No, I’m not referring to the right-wing accusations of “Fake News.” As a journalist, I have great faith in the accuracy and integrity of most news reporters. I’m referring to the extraordinary amount of news coverage afforded to Trump from the time he was a two-bit developer and hustler in the early eighties; from the time he used undocumented Polish immigrants to demolish New York’s treasured Art Deco Bonwit Teller building to make way for his garish Trump Tower.
Reviled by many New Yorkers, Trump was embraced by the news and entertainment media because, in journalistic terms, he was good copy. He served as his own publicist using his inherited millions to gain publicity for his gaudy buildings, which all bear his name in gigantic, oversized letters. And, if he believed the coverage to be unflattering, he used his father’s mob-connected lawyer to bully the writers and producers.
If the media chose to ignore him, he called reporters while disguising his voice and using one of many aliases to heap praise on himself and his projects. He portrayed himself as a self-made billionaire claiming that he received a very small loan from his father, which he quickly repaid. He claimed that he was far richer than he really was. He lied…a lot…to make himself seem important.
In reality, his approach had all the class and sophistication of a street pimp. Only, instead of gold rings, chains and a custom Cadillac, his bling consisted of gold-plated lobbies, golden faucets, and gold-plated toilets. And, like the pimp, Trump almost always had some eye-candy hanging on to his arm.
More than anything else, Trump adhered to the age-old prescription for fame: The belief that there is no bad publicity as long as your name is spelled correctly.
His efforts paid off. The real estate and gossip pages were soon filled with his lies about his wealth, his development plans and the names of women he claimed were obsessed with him. He gained even more coverage when he placed a full-page ad calling for the execution of the Central Park 5 – five young men who were ultimately proven innocent for the assault and rape of a female jogger.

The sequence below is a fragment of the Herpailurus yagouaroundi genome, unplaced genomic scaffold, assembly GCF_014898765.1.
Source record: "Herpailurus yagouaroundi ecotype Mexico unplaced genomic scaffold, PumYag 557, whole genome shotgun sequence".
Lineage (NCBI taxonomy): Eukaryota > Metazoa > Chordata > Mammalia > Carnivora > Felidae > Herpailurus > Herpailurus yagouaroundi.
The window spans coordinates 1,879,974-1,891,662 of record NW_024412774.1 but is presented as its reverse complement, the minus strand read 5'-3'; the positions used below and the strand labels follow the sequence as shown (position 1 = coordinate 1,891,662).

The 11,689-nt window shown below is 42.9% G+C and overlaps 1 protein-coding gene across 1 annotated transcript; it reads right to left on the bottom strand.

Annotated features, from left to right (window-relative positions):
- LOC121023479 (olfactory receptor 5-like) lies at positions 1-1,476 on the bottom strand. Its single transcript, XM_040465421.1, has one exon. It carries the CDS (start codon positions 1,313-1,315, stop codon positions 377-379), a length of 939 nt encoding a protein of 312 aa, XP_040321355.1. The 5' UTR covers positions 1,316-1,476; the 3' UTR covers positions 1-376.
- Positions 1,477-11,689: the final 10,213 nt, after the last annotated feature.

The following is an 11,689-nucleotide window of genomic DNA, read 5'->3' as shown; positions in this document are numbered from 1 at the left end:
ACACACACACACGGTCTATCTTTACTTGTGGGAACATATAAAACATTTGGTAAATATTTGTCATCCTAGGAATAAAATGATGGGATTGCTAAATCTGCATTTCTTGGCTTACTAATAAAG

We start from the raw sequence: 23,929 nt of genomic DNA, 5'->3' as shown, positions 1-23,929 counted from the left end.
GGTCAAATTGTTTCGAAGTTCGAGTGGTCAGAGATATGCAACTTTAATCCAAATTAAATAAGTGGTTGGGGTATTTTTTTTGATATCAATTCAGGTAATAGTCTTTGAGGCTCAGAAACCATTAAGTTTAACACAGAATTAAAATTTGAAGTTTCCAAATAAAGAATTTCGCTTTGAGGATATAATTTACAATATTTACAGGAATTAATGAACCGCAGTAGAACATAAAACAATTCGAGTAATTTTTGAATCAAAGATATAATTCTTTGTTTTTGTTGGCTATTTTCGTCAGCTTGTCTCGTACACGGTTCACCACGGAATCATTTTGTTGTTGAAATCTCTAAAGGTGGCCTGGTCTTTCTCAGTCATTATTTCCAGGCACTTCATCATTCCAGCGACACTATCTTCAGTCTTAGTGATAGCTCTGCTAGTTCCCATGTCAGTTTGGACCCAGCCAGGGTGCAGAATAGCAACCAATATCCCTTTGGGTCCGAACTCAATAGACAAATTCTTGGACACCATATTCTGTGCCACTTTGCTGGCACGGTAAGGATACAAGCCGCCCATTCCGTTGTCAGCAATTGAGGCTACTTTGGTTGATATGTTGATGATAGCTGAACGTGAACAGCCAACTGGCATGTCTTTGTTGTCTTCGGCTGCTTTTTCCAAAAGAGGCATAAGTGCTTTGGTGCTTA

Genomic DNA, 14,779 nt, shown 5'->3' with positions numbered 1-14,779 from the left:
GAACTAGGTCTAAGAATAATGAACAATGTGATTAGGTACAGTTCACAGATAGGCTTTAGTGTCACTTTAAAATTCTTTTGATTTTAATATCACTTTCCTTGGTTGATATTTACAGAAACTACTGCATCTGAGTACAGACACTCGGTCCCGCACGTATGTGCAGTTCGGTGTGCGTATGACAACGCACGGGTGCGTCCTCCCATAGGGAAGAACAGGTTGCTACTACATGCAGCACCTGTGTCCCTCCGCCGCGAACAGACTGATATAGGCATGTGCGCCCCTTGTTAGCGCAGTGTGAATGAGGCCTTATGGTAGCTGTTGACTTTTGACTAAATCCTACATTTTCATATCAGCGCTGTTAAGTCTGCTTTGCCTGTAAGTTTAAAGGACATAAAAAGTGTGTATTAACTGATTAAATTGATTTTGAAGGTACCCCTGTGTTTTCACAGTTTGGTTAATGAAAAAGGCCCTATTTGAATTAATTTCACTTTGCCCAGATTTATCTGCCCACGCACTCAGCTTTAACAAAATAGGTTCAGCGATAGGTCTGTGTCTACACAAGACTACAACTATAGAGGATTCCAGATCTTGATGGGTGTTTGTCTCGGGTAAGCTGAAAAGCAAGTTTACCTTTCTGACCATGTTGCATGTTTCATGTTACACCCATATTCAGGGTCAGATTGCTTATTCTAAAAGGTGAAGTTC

Still considered a minor player in New York’s real estate market, in 1987 he hired a ghost writer to author The Art of the Deal to promote his business acumen, which he, of course, believed to be extraordinary (it’s not).
Eventually, the national news media took notice and, in 2004, he was cast as the business mogul for NBC’s Apprentice. Though the TV show made him out to be a business genius, in fact, he had very little to do with it. He simply read the scripts (badly) and delivered one memorable line: “You’re fired.”
When his fame began to wane, he embraced the “Birther” conspiracy along with some of the nation’s most questionable, and arguably, most despicable political operatives, such as Sheriff Joe Arpaio, Roger Stone and Jerome Corsi. When his right-wing toadies encouraged him to run for office, the notion appealed to his massive ego. Unfortunately, it also appealed to TV networks and newspapers desperate for ratings and readership.
As a result, beginning in mid-2015, he was on cable television news shows almost 24/7. When he appeared at a rally in Phoenix that same year, his speech dominated the news cycle. The media dutifully reported his claims that his followers filled the convention center despite the fact that the local fire marshal reported a much smaller number. By comparison, when Sen. Bernie Sanders appeared at a rally in the same building in front of an overflow crowd of several thousand more people, the news media hardly took notice.
The Trump coverage only grew from there. The airwaves were filled with his speeches and interviews. They feigned outrage as he taunted his GOP primary opponents, while making wild, undeliverable promises and threatening Hillary. Indeed, the lies, the self-aggrandizement, the threats and the publicity continue unabated to this day.
It’s not that the majority of the news media ever really supported Trump or that they ever believed his unbelievable claims. In fact, they’re now doing the job they’re expected to do by exposing his prolific lies and holding him accountable.
Make no mistake – he’s still good for ratings and readership. He’s still good copy. But because of the media’s fascination with a sensational story, our democracy is paying a horrific price.